A good example of this is from my youth. As a young man in junior high, I was cool. I hung out with the other cool kids and we all liked each other because of the coolness. However, as we got into high school things started to change. It was not just being cool anymore but partying like rock stars, skipping school and even getting into trouble with the law. This was not for me. My goal was to go college and from what I could tell from these “cool” friends, none of them had this goal in mind. So I decide to find a new group of friends. I sought out several young guys that were like me in their ambition. Not only did they want to go to college but they had similar passions for exercise and achievement as I did. Our conversations just made sense and we enjoyed each other’s company. All the time we spent together working out, doing school work and going out on the weekends held much higher integrity for my goals than did my previous group of friends. It felt natural to be with them and yet we worked hard at everything we did. They were my tribe and through my association with them, I finished high school with great grades and went on to college.
Factor three: Breaking the goal down into smaller goals.
Once a person has clearly specified to others what the goal is and set up a group/tribe to help with the accountability and inspiration, the next step is to break the goal down into incremental smaller goals.
The reason for this is rather simple. The way that our minds work we have a sense of urgency about tasks that are attainable. However, if we have goals that are beyond our immediate reach, our minds want to give up on this effort as there are no immediate results to consider.
Therefore to motivate the mind into believing that it is achieving, large goals must be broken down into smaller goals. In this, there is satisfaction of accomplishment. Even though one has achieved very little compared to the overall goal, the mind feels satisfied that something has been accomplished. One feels effective and is enthusiastic to accomplish the sub-goal.
An example of this from another goal in my life is climbing Mt. Adams. Several years ago I decided to climb this mountain. Although a non-technical climb, I decided that if I was going to climb it, I was going to be in great shape. I then planned 17 weeks of training before the designated date of the climb. I scheduled a big hike or two each weekend in the Columbia River Gorge. I started off with trails that had 2400 ft. high elevation gains, then higher and higher, ending with trails that had up to 5000 ft. elevation gains. Then I repeated all of the trials with a full pack. After completing the last and highest trail I was ready.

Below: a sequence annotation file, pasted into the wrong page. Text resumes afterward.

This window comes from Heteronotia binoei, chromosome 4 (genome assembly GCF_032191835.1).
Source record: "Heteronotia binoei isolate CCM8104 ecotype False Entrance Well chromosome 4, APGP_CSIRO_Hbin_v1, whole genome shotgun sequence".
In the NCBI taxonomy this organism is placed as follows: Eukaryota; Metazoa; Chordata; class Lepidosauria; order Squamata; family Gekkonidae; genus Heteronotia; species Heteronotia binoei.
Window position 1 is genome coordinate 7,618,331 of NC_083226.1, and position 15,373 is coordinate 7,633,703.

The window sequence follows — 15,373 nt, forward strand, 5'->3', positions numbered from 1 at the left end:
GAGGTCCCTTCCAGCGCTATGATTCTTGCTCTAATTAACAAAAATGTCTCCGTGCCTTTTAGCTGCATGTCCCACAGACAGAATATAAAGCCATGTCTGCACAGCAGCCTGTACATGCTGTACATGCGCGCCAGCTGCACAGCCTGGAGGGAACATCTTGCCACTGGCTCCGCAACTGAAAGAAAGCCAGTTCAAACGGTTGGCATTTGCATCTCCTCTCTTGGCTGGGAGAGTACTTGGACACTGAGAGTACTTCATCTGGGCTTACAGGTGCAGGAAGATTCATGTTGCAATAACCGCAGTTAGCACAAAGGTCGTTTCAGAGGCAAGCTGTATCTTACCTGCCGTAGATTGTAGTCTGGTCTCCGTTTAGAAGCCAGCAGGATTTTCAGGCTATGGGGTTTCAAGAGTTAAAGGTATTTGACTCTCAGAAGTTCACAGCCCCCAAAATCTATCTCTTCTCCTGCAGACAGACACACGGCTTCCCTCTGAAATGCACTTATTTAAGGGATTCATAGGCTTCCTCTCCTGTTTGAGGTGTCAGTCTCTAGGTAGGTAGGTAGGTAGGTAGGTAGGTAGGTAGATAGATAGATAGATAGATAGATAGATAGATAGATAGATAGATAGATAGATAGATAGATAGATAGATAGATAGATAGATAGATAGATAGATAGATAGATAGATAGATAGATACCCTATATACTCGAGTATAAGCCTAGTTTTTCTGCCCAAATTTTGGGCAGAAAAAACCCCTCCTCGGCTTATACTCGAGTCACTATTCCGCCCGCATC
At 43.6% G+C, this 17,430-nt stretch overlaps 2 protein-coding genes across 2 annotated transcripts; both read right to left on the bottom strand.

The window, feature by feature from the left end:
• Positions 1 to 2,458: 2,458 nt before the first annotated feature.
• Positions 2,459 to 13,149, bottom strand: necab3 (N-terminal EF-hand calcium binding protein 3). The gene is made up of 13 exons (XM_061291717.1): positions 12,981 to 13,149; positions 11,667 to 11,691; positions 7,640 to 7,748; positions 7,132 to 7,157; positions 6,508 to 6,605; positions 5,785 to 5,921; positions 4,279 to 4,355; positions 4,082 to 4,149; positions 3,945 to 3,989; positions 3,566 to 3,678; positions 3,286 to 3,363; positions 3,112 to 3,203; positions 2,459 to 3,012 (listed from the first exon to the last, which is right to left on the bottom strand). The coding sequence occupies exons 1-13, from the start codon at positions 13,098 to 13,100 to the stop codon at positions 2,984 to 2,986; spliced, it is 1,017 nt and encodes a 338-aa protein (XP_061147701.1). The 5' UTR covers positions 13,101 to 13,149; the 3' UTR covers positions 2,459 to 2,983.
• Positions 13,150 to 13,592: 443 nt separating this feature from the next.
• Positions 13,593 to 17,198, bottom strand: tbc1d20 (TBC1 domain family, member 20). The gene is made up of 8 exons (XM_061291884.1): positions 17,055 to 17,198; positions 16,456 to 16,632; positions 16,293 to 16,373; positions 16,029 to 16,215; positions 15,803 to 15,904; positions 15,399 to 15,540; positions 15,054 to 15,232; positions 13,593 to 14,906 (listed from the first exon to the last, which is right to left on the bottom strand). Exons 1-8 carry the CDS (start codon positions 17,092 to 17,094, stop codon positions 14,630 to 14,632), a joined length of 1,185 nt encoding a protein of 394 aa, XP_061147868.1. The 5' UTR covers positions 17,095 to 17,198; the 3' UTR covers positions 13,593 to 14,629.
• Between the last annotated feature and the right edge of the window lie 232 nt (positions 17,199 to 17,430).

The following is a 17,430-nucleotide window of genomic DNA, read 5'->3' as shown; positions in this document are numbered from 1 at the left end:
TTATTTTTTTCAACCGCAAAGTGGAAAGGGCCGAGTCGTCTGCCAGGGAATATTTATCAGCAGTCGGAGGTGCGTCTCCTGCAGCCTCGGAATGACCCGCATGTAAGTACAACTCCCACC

The mountain climb was an exhilarating adventure. My body was in shape and I did not struggle. I was able to concentrate on the beauty and conversation instead of the physical challenge. I was able to enjoy every step because of all the previous small victories.
Each week of training was a goal and an adventure in itself. Completing each week’s goal was very satisfying. Each trail had a name and I took video of each start, my experience along the way, and my sense of accomplishment at the end.
Every goal can be broken down into sub goals like this. In doing so, our minds are satisfied with the accomplishment along the way, resulting in consistent effort and motivation.
Factor four: Having fun.
Nothing replaces the motivator of good old fashioned fun. People enjoy feeling good and if it is in the process of accomplishing a goal, so much better. Many people do not have this in mind when they try accomplishing a goal and they usually end up burning out.
During this time of the year I see many people who are out of shape following up on their New Year’s resolution and come to the gym. They hire a professional trainer and start going through the prescribed exercise regimen. They come to the gym usually two or three times more and then are never seen again.
I can guarantee that one of the factors that keep them from coming back is that they are not having fun. They like the idea of losing weight but do not care about being in the gym at all.
The gym may make them feel self-conscious. They may be concerned about how they look or how much exercise they are capable of doing compared to others. In addition, the challenge of adapting their body to more exercise than it is used to, is difficult. They are sore, feel self-conscious/awkward and do not have much influence. They do not return.
The solution, the same I tell my clients, is to have a good time while achieving a goal. In this case with the out of shape people, my suggestion is to take walks with friends that are also getting into shape (tribe), go dancing, take up hula hooping, tennis or swimming, whatever they like to do as fun. Being motivated with fun helps a person continue though challenge of their goals. This is essential for powerful success.
Now with these four factors in place, New Year’s resolutions are much easier to keep. Remember, using the technique of incorporating our psychology is the best and most effective way to accomplish a goal. We are not our will-power alone. Most of our capabilities of accomplishing goals come from: relating to others, having people support us, breaking the goal down into smaller goals and having fun. Include these four factors with your willpower and you can accomplish anything you want, including New Year’s resolutions.